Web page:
According to the dictionary, being confused is a “lack of understanding.” That’s why when Amy asked me, “Ryan, what are some other ways to say sorry for the confusion? I feel like I keep saying this to my boyfriend and it’s making me sound a little bit foolish.” Well, it certainly is! It’s just not really showing that you have great communication skills, in reality.
Let’s dig into what advice that I gave to my friend Amy…
My experience saying ‘sorry for the confusion’…
Here’s the thing—whenever I say sorry for the confusion, it’s usually a situation where I’m the one at fault. Well, of course, right? You’re saying that you made someone else confused. And there’s always a better way to handle it.
Whether it’s in a relationship or even a work email—it’s always best to ask someone if you made sense. For example, just saying, “I don’t know if what I just said makes sense at all. Could you help me? Does it?” That’s a really nice an approachable way to ensure that the other person isn’t going to get confused.
Other ways to say sorry for the confusion
Here are some other ways to say sorry for the confusion:
- Apologies that we got confused, here.
- I’m sorry that seemed confusing.
- Really sorry that confused the situation.
- Confusing the situation wasn’t my intention, I’m sorry.
- Can’t believe that I confused you, I’m really sorry.
- This was an unfortunate misunderstanding, I’m sorry.
- Very sorry that I wasn’t more clear.
- Really sorry that I could have been more clear, here.
- It’s on me. I should have been more clear.
- I could have asked if I made sense and I didn’t. I’m sorry.
- Can’t believe that I didn’t communicate well, here. I’m sorry.
- I apologize for the confusion on my part.
- Certainly could have communicated more clearly, apologies.
- Sorry that I caused you some confusion.
- I’m sorry that I caused confusion in the situation.
- Truly sorry for the befuddlement. It’s on me!
- This was completely my mistake.
- It’s my mistake, I’m sorry.
- My mistake.
Related: Other ways to say second chance
Examples of saying sorry for the confusion in a relationship or informally
When you’re trying to say sorry for the confusion, you should be putting up some level of empathy and clear communication around why you caused the confusion.
A little bit of extra explanation can go a long way in these situations.
In informal situations, it’s okay to make the communication short. And to the point. But when you’re dealing with a boyfriend or girlfriend, it might be a great idea to give a little explanation for yourself so their feelings don’t get hurt.
I’m really sorry that I caused some confusion here. I could have told you about the directions a little bit sooner so that you could look up what time the event started.
Here’s another example:
It’s on me. The other night when I texted you I thought that the plans were set in stone. But I found out this morning that they were not. And when I didn’t text you, that caused a lot of confusion. That’s on me and I’m very sorry.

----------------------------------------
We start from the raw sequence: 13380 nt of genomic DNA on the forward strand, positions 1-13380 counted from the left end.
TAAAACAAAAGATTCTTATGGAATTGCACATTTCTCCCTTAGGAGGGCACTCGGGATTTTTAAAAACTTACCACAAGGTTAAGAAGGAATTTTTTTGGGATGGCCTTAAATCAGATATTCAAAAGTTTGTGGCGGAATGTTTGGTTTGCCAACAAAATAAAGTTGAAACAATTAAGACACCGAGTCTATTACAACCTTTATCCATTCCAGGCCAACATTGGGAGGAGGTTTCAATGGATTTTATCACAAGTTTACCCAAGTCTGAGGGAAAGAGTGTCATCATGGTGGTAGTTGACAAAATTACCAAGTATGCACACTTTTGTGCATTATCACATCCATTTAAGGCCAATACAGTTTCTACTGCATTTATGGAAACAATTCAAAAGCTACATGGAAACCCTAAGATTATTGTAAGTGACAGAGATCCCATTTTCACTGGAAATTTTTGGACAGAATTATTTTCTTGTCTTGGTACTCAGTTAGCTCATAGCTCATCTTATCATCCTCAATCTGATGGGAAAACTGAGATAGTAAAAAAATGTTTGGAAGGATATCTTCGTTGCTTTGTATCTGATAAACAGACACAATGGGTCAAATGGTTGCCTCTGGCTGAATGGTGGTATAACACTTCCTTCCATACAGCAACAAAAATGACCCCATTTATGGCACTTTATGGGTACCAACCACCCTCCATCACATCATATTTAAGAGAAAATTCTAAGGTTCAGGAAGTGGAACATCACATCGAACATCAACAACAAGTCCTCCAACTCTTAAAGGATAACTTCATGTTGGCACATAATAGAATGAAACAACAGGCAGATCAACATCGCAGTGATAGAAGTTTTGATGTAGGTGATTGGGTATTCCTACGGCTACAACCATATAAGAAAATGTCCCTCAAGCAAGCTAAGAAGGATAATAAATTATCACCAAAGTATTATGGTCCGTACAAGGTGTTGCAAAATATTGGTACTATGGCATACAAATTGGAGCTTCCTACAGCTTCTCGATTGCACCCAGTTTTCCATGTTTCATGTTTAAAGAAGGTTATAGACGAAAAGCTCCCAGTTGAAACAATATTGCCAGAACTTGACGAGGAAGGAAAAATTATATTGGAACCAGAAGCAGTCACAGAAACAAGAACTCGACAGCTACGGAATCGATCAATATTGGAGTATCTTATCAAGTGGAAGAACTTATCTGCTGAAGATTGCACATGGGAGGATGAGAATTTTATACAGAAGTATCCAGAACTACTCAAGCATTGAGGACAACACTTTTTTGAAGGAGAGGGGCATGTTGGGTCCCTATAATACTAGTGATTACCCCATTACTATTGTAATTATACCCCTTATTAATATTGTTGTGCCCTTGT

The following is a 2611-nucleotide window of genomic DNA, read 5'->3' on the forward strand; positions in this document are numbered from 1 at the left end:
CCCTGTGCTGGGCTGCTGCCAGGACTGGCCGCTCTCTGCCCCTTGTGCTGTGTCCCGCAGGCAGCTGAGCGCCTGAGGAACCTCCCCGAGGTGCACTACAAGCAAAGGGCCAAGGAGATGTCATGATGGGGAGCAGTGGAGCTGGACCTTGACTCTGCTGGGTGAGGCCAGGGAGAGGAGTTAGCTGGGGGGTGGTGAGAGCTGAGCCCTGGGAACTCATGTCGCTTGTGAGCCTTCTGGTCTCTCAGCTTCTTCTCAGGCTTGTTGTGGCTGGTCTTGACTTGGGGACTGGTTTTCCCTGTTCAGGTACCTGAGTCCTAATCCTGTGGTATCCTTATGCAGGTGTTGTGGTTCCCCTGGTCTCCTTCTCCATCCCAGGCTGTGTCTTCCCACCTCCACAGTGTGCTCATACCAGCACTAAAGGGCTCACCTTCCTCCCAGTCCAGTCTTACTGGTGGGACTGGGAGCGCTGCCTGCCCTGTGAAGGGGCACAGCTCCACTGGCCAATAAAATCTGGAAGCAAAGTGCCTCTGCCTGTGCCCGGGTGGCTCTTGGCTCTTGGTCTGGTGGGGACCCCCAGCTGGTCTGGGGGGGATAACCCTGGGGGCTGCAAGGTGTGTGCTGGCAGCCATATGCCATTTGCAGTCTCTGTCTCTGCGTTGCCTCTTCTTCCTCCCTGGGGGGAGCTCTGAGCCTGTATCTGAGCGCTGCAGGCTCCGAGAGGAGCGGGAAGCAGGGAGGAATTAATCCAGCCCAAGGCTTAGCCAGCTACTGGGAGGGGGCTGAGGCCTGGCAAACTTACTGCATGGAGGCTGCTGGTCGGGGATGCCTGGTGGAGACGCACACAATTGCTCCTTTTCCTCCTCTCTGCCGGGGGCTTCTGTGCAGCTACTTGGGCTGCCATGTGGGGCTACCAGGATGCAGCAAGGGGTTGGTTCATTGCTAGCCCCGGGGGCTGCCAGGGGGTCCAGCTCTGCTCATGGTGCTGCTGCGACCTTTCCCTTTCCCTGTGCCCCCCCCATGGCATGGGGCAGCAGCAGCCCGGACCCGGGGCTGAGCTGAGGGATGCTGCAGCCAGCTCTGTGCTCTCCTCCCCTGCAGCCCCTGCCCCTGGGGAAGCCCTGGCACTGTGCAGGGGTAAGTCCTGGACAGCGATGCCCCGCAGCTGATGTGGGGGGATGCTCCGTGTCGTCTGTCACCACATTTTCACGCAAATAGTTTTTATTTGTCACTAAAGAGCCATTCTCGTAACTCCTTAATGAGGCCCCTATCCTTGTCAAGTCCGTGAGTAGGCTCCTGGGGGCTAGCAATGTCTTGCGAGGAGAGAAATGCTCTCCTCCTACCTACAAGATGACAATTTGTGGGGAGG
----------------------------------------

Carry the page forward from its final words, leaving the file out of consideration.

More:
Examples of saying sorry for the confusion at work (formal)
In formal situations, you’ll need to explain why you accidentally caused the confusion. By simply being aware of your mistakes, it makes the situation better. A manager or a boss may end up trying to have a discussion with you about it, anyway.
Here’s an example of what to say:
I’m truly sorry for the confusion that I caused, here. The meeting is actually for tomorrow at 2pm CT. When I sent the invite, it looks like it went to the wrong day. And I apologize that you jumped into the meeting without anyone being there.
Is tomorrow still a good day for you? I just want to double-check.
Here’s another example:
Apologies for the confusion—this is totally on me. I told the realtor that we’d be there around 3pm. But, for some reason, we never received a confirmation. And instead of letting you know that. I just assumed it would be okay and that they would show up.
This is totally on me. And I want to be very mindful of your time. Sorry again!
Why do people say “sorry for the confusion”
Most people say “sorry for the confusion” as a way of trying to express that they made a mistake. So, yes, it’s grammatically correct to say “sorry for the confusion,” but sometimes it’s better to explain a little bit more about what happened.
Since it’s certainly a phrase that’s used to apologize to someone—it’s best to give a little empathy to the situation and even go as far as to explain how the confusion could have made them feel.
By saying the phrase, it’s certainly polite (and not rude). And will show someone that you’re capable of knowing when you blew it (or made a little “whoops”) in a situation. But depending on who you’re talking to and what about—you may want to modify the way that you broach the subject.
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